A year and a half after Bristol Myers Squibb nabbed FDA approval for its first CAR-T cancer treatment, Breyanzi, the New York Big Pharma is betting $1.9 billion on another type of T cell therapy—this time from GentiBio.
The two have linked up on a partnership for up to three programs of genetically-modified regulatory T cells (Tregs) to treat inflammatory bowel disease (IBD). The deal is worth up to $1.9 billion in biobucks including an undisclosed upfront payment and milestone payouts.
Regulatory T cells, or Tregs, play a key role in modulating other cells in the immune system so they don’t attack the body’s own tissues. The failure of Tregs can lead to autoimmune diseases.
The hope is that GentiBio’s platform will overcome many of the current limitations of Tregs therapeutics, including rarity and plasticity of endogenous Tregs populations. Given that Tregs help regulate the function of other cells, IBD is theoretically an ideal test case; while an exact cause is unknown, the disease is marked by a weakened immune system, giving GentiBio an opportunity to try out its modified cells to improve immune function.
Similar to CAR-Ts designed for immuno-oncology, GentiBio is working on both autologous and allogeneic (also known as off-the-shelf) options, with CEO Adel Nada, M.D., acknowledging in an interview with Fierce Biotech that building quality off-the-shelf options is imperative.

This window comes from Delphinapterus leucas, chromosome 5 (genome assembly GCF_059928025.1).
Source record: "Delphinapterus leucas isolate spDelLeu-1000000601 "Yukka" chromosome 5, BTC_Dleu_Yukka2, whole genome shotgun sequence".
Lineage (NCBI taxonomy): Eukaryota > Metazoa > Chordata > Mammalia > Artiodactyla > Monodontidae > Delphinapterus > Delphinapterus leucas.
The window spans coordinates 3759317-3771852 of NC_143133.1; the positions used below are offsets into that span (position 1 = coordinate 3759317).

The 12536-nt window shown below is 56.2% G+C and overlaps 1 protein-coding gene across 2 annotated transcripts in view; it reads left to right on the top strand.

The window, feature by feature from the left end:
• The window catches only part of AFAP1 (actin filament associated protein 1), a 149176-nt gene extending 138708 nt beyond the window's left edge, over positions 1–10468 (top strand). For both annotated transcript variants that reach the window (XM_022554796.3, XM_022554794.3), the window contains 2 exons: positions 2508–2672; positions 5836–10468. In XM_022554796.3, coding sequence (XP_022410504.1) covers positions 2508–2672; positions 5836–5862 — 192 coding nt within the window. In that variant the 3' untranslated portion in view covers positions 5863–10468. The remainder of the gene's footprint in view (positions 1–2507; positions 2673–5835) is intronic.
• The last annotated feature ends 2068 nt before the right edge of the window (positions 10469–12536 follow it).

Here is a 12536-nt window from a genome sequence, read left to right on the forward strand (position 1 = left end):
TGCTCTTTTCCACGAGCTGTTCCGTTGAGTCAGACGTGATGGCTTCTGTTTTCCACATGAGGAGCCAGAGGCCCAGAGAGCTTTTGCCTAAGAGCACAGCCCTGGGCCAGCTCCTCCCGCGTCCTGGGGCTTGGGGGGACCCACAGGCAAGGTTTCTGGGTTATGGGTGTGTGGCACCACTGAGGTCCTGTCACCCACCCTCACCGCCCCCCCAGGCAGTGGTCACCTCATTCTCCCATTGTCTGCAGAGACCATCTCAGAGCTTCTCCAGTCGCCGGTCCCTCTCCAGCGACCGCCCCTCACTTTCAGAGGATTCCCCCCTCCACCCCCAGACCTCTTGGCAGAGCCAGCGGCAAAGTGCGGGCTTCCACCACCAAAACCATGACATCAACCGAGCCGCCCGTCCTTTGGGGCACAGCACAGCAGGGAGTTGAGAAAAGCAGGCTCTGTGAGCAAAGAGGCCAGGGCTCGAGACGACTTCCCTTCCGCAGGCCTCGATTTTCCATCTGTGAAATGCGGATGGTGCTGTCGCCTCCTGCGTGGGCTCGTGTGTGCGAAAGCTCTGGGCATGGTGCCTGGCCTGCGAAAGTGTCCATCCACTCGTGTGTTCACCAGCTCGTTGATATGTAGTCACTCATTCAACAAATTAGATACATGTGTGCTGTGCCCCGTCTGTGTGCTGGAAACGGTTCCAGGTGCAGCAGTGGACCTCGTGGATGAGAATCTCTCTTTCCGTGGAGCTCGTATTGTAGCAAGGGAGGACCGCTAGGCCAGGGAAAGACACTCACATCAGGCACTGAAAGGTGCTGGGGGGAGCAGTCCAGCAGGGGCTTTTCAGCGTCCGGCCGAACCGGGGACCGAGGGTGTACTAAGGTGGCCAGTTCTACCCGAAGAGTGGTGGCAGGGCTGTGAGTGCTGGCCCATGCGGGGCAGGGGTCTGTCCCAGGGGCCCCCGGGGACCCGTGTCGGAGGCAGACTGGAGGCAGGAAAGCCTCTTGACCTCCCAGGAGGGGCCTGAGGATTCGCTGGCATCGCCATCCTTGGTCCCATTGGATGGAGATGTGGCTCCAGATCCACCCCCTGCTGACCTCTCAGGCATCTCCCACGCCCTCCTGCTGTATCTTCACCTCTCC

Right now, the manufacturing time for the company’s autologous therapies is “several weeks,” although this is expected to be halved if they near commercial stage. “We believe that in order for us to maximize our opportunity to make our therapies available to the widest spectrum of indications, we must be able to crack the nut of allogeneic Tregs,” Nada said.
What drove GentiBio to BMS was the Big Pharma’s “commitment to an immune tolerance strategy,” according to Nada, adding that “BMS is a well-established, robust player in cell therapy and immunology development and that was key for us.”
BMS’ Breyanzi was first approved in February 2021 for certain types of non-Hodgkin lymphoma. The approval was recently amended to be available to some large B-cell lymphoma patients after just one line of treatment. The company also has Abecma, an approved CAR-T to treat multiple myeloma that was developed in collaboration with 2seventy bio.
Today’s deal is undoubtedly a huge potential haul for GentiBio roughly a year after it raised $157 million in a series A to advance its platform. Nada wouldn’t budge when asked about the undisclosed upfront payment but described the company’s cash runway as “very healthy” and said he expects to start another round of fundraising at the start of 2023. The company also has a lead asset, GNTI-122, that’s continuing to accrue pre-clinical data in Type 1 diabetes. Nada wouldn’t commit to a timeline for launching into clinical trials.
As for other partnerships, Nada says the company has received “healthy interest” but is not ready to jump into a second collaboration quite yet. One of GentiBio’s selling points is the company’s commitment to diligently molding the platform to be successful with “off-the-shelf” therapies, he said.
“Because of that, we’ve been having significant inbound interest,” Nada added. “But I’m wanting for these discussions to mature before we can talk about it.”